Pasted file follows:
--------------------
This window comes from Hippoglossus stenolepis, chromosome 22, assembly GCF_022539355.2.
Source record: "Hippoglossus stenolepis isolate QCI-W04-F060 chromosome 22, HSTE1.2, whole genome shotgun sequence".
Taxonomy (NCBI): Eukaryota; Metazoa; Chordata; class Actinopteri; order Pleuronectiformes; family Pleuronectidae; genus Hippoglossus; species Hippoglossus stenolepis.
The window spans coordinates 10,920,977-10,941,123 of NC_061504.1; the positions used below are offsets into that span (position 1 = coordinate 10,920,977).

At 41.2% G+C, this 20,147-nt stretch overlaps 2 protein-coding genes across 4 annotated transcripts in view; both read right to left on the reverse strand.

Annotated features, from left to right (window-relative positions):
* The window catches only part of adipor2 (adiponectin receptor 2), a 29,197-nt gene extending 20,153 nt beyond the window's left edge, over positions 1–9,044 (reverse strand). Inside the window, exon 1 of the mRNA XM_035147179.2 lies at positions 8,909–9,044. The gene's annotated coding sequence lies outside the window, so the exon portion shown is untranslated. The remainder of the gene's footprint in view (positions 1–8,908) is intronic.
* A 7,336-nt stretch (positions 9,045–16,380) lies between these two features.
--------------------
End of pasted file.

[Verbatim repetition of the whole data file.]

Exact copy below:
This window comes from Hippoglossus stenolepis, chromosome 22, assembly GCF_022539355.2.
Source record: "Hippoglossus stenolepis isolate QCI-W04-F060 chromosome 22, HSTE1.2, whole genome shotgun sequence".
Taxonomy (NCBI): Eukaryota; Metazoa; Chordata; class Actinopteri; order Pleuronectiformes; family Pleuronectidae; genus Hippoglossus; species Hippoglossus stenolepis.
The window spans coordinates 10,920,977-10,941,123 of NC_061504.1; the positions used below are offsets into that span (position 1 = coordinate 10,920,977).

At 41.2% G+C, this 20,147-nt stretch overlaps 2 protein-coding genes across 4 annotated transcripts in view; both read right to left on the reverse strand.

Annotated features, from left to right (window-relative positions):
* The window catches only part of adipor2 (adiponectin receptor 2), a 29,197-nt gene extending 20,153 nt beyond the window's left edge, over positions 1–9,044 (reverse strand). Inside the window, exon 1 of the mRNA XM_035147179.2 lies at positions 8,909–9,044. The gene's annotated coding sequence lies outside the window, so the exon portion shown is untranslated. The remainder of the gene's footprint in view (positions 1–8,908) is intronic.
* A 7,336-nt stretch (positions 9,045–16,380) lies between these two features.